Owambo People:
After Namibia’s independence in 1990, the area previously known as Owamboland was divided into the regions of Ohangwena, Omusati, Oshana and Oshikoto. The population, estimated at between 700,000 and 750,000 fluctuates remarkably. This is because of the indiscriminate border drawn up by the Portuguese and Germans during colonial rule, which cut through the Kwanyama tribal area, placing some in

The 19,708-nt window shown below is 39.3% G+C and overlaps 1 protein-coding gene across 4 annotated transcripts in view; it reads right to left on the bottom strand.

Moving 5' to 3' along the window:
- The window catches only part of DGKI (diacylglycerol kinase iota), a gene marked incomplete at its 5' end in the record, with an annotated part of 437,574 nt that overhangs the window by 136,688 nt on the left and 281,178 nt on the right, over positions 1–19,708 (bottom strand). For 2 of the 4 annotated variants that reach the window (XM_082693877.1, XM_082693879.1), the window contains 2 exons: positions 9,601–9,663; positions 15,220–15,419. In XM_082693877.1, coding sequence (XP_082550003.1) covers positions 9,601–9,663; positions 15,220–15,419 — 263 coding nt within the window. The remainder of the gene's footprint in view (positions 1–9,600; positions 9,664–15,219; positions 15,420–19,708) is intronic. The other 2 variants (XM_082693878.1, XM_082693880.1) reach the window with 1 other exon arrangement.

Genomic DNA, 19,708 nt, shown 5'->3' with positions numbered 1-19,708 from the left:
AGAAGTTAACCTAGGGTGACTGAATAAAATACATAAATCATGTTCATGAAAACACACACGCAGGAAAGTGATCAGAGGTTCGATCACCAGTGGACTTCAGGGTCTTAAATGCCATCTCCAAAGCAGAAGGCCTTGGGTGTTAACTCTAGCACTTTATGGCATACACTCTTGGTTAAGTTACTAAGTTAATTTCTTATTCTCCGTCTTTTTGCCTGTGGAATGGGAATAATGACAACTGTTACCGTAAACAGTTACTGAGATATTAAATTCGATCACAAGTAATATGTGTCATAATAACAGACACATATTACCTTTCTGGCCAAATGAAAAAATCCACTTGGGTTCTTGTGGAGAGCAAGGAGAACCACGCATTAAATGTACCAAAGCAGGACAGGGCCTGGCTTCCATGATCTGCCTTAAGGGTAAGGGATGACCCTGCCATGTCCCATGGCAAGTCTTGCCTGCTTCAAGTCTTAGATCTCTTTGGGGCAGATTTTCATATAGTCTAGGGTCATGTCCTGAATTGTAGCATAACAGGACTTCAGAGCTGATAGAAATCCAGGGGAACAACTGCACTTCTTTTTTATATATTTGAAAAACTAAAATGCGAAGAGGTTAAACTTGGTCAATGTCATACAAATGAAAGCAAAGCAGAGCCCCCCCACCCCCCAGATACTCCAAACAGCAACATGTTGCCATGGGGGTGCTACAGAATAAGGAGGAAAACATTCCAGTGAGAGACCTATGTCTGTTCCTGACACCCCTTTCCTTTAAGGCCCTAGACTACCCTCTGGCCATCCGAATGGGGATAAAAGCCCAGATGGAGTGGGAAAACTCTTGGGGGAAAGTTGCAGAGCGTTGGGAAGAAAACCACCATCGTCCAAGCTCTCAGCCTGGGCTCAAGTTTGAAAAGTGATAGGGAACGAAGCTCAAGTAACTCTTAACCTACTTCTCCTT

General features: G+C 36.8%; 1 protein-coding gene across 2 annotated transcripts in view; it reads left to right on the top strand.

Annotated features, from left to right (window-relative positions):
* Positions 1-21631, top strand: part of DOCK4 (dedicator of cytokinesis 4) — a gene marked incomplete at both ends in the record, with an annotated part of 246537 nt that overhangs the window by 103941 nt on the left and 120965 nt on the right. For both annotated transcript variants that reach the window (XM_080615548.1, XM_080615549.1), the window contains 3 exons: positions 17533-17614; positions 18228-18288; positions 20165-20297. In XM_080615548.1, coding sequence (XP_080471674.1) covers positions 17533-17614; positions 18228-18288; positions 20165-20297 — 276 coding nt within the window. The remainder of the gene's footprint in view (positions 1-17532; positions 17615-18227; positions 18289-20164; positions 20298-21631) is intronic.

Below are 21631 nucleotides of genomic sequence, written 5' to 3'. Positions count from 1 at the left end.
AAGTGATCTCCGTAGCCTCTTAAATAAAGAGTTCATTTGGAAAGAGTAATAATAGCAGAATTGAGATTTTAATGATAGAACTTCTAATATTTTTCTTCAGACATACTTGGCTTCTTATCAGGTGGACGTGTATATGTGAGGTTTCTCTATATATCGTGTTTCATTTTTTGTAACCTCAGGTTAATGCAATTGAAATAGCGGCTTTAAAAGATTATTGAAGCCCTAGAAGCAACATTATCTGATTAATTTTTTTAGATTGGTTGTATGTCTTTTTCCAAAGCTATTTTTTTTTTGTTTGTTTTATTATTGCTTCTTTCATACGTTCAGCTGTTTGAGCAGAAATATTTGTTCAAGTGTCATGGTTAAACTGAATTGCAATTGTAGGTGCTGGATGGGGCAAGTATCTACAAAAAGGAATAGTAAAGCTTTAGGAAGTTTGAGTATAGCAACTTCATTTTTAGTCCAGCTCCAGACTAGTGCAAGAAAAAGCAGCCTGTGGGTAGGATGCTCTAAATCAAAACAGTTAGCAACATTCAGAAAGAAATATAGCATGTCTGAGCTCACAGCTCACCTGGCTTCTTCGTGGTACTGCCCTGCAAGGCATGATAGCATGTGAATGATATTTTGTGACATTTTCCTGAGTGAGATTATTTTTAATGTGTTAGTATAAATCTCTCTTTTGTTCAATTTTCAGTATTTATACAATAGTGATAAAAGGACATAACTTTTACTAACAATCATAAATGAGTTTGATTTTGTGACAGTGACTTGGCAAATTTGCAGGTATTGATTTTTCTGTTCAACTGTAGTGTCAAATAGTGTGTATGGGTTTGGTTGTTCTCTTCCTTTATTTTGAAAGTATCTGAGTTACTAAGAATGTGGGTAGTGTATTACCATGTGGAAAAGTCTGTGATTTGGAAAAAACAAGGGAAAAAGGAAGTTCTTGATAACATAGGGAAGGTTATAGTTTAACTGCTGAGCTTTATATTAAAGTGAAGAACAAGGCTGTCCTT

Owambo Angola and others in Namibia, which results in regular cross-border movement. The main tribes are the Kwanyama (which means eaters of meat), the Ndonga, the Kwambi, the Ngandjera, the Kwaluudhi, the Mbalanthu, the Nkohonkadhi and the Eunda, who are within the tribal area of the Nkolonkadhi. Each has its own dialect but there are only two written languages, namely, OshiNdonga and OshiKwanyama. Their languages are quite similar to the Herero language. The Owambo are agriculturists and cattle breeders. They plant mahango, a type of millet, which is their staple diet and which they very much prefer above maize. Mahangu is used for brewing beer which is commonly enjoyed. Other crops include maize and sorghum, beans, melons and onions. When the floodwaters from Angola fill the low-lying areas (oshonas), fishing becomes and important economic activity and when the waters subside, the cattle graze on the fresh grass. This then leads to the supply of manure for the gardens which are cultivated on the higher ground between the oshonas. Many men seek employment on mines, farms and in factories and commercial enterprises. Exposure to the business environments created by the Europeans triggered an astonishing development of entrepreneurial activity amongst them and trading in goods is feverishly practiced. So keenly did they take up the challenge and so effectively did they manage enterprises (ranging from small mobile outlets, like a basin carried on the head, or bicycles hung with tantalizing wares bought from shops in the towns near their place of work, that they were thought to be the lost tribe of the Israelites. There are very few families today which are not involved in some form of retailing activity. Many very large wholesale and retail enterprises have developed over the years and a number of the businessmen have extended into other areas of Namibia and some have ventured into Angola The social and cultural evolution which has taken place over the past thirty years or so has changed much of the traditional way of life and many of the typical homesteads have made way for more modern suburbs and villages, the old huts being replaced with brick and corrugated iron structures and the agricultural and cattle herding activities moving away to the rural areas. However, many traditional villages exist and demonstrate the orderliness of their social structure. Family groups live in homesteads that are enclosed with wooden pole fences and are designed to facilitate observance of strict social customs and efficient domestic practices.